KATY (Covering Katy) – The 32-acre park behind Cinco Ranch High School officially opened on a rainy Sunday afternoon with a ribbon cutting at the park’s new pavilion. The park is adjacent to the Grand Parkway, so hundreds of thousands of motorists have watched the construction project with anticipation for the past year.
The facility has been named Willow Fork Park and is accessible through the easternmost driveway of Cinco Ranch High School off Cinco Ranch Boulevard.
“We have trails, a pavilion, a 4.5-acre lake, which is actually a two level lake,” said Dick Ward, the president of the Willow Fork Drainage District Board of Directors, which constructed and operates the park. “There is a brick wall at the north end where there is a higher lake on the other side of that,” Ward added.
There is also a playground for young children near the entrance of the enormous park.
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“We started a vision for this back in 2010 and it’s amazing to see it come to fruition,” said Willow Fork Drainage District board member April Renberg.
“We envisioned it as a large community park for the people in the area who could come with their families,” Renberg told Covering Katy. “You can do everything from play Frisbee golf, picnic and fly a kite. You can run, jog, bike, and you can have a pick-up game of kickball,” Renberg added.
It is a massive park that has a restroom. Given how large the park is there will be another restroom built on the other side of the park at some point in the future, according to Renberg.
The spring flooding slowed the grand opening, and the Willow Fork Drainage District is still waiting for CenterPoint Energy to install electricity to make the bathrooms and security cameras fully functional. Although, electricity is not needed for everything.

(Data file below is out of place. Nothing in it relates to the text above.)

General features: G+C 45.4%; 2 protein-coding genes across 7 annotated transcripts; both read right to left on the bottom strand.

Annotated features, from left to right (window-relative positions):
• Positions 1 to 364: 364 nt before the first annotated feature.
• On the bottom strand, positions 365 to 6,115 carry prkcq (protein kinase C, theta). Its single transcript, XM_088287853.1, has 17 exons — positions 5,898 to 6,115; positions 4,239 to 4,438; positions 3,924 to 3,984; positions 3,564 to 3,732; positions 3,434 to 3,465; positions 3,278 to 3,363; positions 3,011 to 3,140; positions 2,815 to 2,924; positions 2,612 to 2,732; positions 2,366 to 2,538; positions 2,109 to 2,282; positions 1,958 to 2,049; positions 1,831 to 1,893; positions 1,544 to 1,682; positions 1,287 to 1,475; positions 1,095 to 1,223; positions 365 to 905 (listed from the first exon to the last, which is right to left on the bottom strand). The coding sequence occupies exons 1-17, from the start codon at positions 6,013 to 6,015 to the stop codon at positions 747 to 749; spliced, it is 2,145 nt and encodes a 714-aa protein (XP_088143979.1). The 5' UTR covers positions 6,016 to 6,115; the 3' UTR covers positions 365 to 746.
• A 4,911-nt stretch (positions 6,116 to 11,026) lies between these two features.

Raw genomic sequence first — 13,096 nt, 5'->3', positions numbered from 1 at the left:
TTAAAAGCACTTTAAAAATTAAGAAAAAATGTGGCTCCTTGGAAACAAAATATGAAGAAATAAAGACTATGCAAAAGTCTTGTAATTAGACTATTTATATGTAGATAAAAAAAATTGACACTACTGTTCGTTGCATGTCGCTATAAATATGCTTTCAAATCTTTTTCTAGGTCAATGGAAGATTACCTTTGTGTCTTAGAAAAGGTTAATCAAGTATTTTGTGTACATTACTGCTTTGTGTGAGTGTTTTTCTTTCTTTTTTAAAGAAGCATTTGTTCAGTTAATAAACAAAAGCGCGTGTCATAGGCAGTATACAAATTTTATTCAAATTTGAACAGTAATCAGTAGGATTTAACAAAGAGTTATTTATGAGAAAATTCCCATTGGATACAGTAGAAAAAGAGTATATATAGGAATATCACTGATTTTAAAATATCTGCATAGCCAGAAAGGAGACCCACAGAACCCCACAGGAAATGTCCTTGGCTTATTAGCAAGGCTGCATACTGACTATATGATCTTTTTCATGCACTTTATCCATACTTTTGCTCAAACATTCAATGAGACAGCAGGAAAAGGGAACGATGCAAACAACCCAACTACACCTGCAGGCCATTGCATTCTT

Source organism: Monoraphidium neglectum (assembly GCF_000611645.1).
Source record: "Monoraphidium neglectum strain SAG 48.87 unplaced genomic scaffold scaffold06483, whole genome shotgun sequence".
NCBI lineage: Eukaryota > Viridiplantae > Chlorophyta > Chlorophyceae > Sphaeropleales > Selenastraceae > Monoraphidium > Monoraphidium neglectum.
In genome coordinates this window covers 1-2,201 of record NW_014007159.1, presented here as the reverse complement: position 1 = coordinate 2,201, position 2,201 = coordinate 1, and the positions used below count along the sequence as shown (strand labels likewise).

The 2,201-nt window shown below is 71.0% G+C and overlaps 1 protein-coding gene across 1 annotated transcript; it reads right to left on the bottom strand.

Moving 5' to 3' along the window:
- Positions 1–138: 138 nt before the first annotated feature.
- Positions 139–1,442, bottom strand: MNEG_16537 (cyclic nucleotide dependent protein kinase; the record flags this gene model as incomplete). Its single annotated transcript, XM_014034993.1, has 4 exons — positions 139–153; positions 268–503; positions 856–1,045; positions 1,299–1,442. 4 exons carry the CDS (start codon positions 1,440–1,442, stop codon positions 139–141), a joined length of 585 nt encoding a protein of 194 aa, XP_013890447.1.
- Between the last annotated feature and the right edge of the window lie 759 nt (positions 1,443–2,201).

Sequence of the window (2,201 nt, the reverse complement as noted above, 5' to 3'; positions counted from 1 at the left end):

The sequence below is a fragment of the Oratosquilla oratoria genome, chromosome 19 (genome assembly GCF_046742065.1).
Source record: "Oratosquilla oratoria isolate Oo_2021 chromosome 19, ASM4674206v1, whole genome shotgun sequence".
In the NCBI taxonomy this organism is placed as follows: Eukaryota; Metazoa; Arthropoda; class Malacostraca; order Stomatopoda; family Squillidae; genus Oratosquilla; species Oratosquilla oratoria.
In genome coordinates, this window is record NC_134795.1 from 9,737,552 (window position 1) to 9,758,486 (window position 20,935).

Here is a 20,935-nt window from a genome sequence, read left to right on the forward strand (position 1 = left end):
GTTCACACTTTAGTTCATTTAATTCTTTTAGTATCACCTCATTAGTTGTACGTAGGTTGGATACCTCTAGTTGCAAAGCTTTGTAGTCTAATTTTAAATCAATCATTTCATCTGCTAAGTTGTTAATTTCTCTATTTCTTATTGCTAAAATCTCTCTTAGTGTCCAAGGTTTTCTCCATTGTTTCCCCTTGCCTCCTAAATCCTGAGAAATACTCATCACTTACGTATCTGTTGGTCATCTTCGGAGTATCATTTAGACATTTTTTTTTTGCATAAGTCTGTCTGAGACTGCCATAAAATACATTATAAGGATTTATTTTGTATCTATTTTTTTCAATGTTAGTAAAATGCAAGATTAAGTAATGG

TBG Partners, the landscape architectural group that designed the park, hopes to have the electricity installed in the next few days, according to Susan Cita of TBG Partners.
“We’ve got solar lighting around the park,” said Matt Klein of TBG Partners.
Solar lighting is not the only environmentally friendly feature of Willow Fork Park.
“We’ve got over 50 percent native and naturalized plant species to reduce irrigation use,” Klein said. “We are still working with the adjacent Municipal Utility District on getting reclaimed water to serve the lake and all the irrigation system,” he added.
“There’s been a big push in Cinco to use reused water, and we’re just trying to be a good steward of water use,” Klein said.
There is educational signage all around the park so children and adults can learn about the animals and birds that will call the facility home. “We’ve tried to concentrate on all the different wildlife communities that we could possibly incorporate into here,” Klein said.
The park also has a different feel depending where you are in the massive facility.
“We’ve tried to create several different habitat areas. We’ve got a little bit of piney woods. We’ve got a little bit of Katy Prairie area,” Klein said.
There will eventually be catch and release fishing. The lake will not be artificially stocked; the operators of the facility will let that happen naturally with birds doing the work.
“They will bring in the eggs. It won’t be too long. It’ll be slow to start, but in the next year to two years you’ll start to see fish out here, starting small and getting bigger,” Klein said. “We’ve shaped the lake bottom for fish as they naturally stock over time. We’ve got different depths in there,” he added.
Students from the Katy Independent School District will also utilize the park for science and athletics. The facility was designed to host cross-country meets.
The property is owned by the school district and is operated by the drainage district as part of a 50-year lease. Superintendent Lance Hindt and school board president Rebecca Fox took part in the ribbon cutting.
Following the ribbon cutting Ward was surprised to learn that the park’s pavilion is being named after him. A plaque was unveiled with Ward’s name on it. Ward is a long time member of the WFDD Board of Directors.
The park will be open seven days per week during the daylight hours.